Approaches to Maintenance 131

"Approaches to Maintenance" provides an introduction to common manufacturing maintenance strategies, including reactive, corrective, predictive, preventive, reliability-centered, and total productive maintenance. This class describes the advantages and disadvantages of each method, the benefits of planned downtime, and the importance of a customized maintenance approach.

Having a targeted, well-designed maintenance plan reduces costly machine breakdowns and production downtime. With this class, manufacturers will learn about the benefits, limitations, and goals of popular maintenance approaches, making them better equipped to support and improve their facility's method.

Class Details

Class Name:
Approaches to Maintenance 131
Version:
2.0
Difficulty:
Beginner
Number of Lessons:
19
Related 1.0 Class:
Approaches to Maintenance 120

Class Outline

  • What is Maintenance?
  • The Importance of Maintenance
  • Reactive Maintenance
  • Corrective Maintenance
  • Disadvantages of RM and CM
  • Preventive Maintenance
  • The Limitations of PM
  • Maintenance Review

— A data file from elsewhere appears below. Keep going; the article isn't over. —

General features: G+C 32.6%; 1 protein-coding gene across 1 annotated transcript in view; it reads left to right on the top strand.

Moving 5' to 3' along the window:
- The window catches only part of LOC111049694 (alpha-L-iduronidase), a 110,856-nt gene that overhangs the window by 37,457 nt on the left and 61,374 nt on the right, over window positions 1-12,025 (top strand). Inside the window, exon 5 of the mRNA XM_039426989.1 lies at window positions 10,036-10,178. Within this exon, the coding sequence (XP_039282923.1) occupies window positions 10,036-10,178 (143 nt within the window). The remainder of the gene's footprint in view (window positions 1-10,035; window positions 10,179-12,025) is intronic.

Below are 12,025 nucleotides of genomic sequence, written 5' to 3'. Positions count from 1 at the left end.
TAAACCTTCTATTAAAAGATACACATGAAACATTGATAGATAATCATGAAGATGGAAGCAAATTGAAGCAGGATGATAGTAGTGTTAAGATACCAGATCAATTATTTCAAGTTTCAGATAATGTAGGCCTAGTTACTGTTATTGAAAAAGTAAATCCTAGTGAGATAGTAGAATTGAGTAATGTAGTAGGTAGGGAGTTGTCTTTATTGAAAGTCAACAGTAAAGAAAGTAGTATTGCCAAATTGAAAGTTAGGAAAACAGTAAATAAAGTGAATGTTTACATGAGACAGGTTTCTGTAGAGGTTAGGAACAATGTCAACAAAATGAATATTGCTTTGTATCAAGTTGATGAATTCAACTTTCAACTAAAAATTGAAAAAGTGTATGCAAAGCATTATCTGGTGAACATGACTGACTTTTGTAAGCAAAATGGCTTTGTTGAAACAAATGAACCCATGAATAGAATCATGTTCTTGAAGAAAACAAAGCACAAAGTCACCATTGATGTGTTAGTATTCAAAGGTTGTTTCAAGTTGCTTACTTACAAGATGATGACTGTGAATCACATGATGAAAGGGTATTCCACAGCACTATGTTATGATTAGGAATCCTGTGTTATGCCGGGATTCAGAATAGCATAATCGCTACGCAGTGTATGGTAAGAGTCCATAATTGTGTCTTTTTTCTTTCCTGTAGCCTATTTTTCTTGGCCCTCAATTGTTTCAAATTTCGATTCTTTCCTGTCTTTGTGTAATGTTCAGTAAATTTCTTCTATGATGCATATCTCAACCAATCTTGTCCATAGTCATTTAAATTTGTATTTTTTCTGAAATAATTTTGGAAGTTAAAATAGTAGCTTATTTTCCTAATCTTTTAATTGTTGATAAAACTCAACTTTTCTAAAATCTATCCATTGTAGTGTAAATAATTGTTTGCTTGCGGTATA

• Predictive Maintenance
  • PdM Techniques
  • Maintenance Review
  • Reliability-Centered Maintenance
  • Elements of RCM
  • Elements of RCM In Action
  • Total Productive Maintenance
  • The Benefits of TPM
  • Maintenance Review
  • The Benefits of Planned Downtime
  • Selecting a Maintenance Approach

Objectives

  • Define maintenance.
  • Describe the importance of maintenance.
  • Define reactive maintenance.
  • Define corrective maintenance.
  • Describe the disadvantages of RM and CM.
  • Define preventive maintenance.
  • Describe the limitations of a PM approach.
  • Define predictive and condition-based maintenance.
  • Describe PdM techniques.
  • Define reliability-centered maintenance.
  • Describe the reliability-centered maintenance approach.
  • Define total production maintenance.
  • Describe the benefits of a TPM system.
  • Describe the significance of planned downtime on maintenance.
  • Describe factors involved in selecting a maintenance approach.

Job Roles

Certifications

Glossary

Vocabulary Term Definition
autonomous maintenance A maintenance technique in which tasks are performed by the machine operator rather than maintenance staff. Autonomous maintenance is a element of total productive maintenance.
baseline reading Initial data collected while a machine is in working order. Baseline readings are compared to future readings in order to detect machine problems.
computerized maintenance management system CMMS. A type of management software that performs functions to support operations and maintenance programs. Facility personnel can use CMMS to track and monitor the time and costs associated with maintenance.
condition-based maintenance CBM. A type of predictive maintenance which depends on continuous or periodic monitoring to both anticipate failures and alert machine operators to potential problems. CBM is a type of predictive maintenance.